A new £10m fund will be available to pay for pilot schemes using alternative broadband technologies in Britain’s most rural areas, the Government has announced.
Maria Miller, the Culture Secretary, said she hopes alternative technology providers will come forward with innovative ideas to get superfast broadband to Britain’s most remote communities.
The Government claims 95 per cent of the UK will be connected to superfast broadband by 2017, and the new fund aims to help those areas not currently part of the £1.1bn national programme.
Potential technologies that it is anticipated will be part of the applications include 4G mobile signals, fibre connections direct to premises or closer to them and satellite broadband.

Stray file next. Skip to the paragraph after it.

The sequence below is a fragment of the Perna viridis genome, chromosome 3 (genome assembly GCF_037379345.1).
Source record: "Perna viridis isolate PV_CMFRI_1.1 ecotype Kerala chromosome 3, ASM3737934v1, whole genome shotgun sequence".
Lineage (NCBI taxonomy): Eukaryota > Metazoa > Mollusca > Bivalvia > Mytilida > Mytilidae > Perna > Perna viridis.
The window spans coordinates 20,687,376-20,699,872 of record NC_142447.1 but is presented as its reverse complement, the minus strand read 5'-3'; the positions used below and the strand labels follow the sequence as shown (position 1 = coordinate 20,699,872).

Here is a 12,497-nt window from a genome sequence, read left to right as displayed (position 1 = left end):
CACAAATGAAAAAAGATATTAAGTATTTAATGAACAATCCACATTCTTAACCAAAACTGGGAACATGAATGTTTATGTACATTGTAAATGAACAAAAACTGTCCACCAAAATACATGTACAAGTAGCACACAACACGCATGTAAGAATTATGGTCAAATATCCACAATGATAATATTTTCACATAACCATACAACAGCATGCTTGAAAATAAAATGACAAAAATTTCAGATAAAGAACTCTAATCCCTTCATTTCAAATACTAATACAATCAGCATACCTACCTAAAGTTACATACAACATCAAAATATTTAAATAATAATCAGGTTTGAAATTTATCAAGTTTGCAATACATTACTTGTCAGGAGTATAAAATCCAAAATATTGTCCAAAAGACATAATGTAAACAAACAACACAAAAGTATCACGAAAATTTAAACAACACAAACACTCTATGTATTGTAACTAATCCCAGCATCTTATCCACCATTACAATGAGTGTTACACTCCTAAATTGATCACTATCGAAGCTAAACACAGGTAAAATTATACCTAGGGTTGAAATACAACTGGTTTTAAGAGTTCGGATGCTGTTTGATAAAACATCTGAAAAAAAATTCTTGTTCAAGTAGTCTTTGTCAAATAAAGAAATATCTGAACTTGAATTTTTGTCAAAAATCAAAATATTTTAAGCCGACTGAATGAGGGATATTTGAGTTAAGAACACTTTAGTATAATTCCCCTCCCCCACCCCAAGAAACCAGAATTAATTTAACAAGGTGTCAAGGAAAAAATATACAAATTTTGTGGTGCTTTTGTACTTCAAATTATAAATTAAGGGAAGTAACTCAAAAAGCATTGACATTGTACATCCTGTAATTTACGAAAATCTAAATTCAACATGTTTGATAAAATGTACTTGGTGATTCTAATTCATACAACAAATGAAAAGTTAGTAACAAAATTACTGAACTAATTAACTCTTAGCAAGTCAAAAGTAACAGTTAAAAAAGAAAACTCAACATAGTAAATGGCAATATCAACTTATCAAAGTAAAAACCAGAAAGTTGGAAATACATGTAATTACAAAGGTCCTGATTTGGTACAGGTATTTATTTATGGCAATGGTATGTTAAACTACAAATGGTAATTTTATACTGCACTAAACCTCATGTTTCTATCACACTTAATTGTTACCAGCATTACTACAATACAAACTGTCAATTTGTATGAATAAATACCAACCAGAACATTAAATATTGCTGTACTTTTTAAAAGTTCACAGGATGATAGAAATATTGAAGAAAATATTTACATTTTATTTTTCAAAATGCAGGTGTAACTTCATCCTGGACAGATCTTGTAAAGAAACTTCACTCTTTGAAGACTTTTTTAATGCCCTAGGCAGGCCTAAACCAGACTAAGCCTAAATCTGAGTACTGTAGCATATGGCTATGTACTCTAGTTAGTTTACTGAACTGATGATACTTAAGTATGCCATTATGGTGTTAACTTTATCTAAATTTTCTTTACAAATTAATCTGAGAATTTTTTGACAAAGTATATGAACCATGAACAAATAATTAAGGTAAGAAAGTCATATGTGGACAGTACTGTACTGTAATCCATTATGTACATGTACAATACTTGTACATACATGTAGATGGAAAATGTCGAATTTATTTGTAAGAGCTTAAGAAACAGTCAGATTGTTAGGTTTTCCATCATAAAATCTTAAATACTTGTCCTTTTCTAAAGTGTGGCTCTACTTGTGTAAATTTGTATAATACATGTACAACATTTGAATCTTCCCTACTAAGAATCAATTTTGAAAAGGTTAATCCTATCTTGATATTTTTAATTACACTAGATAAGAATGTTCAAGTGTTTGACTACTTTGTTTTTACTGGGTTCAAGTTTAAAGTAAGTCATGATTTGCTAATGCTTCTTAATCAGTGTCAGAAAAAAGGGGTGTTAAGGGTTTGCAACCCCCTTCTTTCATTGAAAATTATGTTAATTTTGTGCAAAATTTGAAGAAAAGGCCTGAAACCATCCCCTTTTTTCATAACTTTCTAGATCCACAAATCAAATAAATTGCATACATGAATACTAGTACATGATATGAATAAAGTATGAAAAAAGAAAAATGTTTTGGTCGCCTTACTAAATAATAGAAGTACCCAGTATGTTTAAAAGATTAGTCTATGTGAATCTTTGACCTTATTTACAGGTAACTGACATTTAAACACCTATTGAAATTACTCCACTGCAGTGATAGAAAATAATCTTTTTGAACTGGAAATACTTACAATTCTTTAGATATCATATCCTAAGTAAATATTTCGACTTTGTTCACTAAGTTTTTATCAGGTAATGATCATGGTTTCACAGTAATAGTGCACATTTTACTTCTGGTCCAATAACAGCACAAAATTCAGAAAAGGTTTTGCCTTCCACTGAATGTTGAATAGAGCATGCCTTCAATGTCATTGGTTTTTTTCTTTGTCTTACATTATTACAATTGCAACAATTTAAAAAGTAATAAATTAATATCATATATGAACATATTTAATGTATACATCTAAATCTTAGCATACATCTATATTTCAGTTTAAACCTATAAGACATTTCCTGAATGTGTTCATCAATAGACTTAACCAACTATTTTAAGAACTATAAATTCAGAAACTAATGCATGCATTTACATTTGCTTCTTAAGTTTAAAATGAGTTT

Mrs Miller said “Our nationwide rollout of superfast broadband will benefit everyone from school children to business owners, parents to patients. An estimated 10,000 homes and businesses are gaining access to superfast speeds every week but now we need to focus on the hardest to reach communities.
“If we want to ensure all communities can benefit then we need to think imaginatively about alternative technology, and the pilots will be instrumental in helping us overcome the challenges of reaching the final 5 per cent of premises.”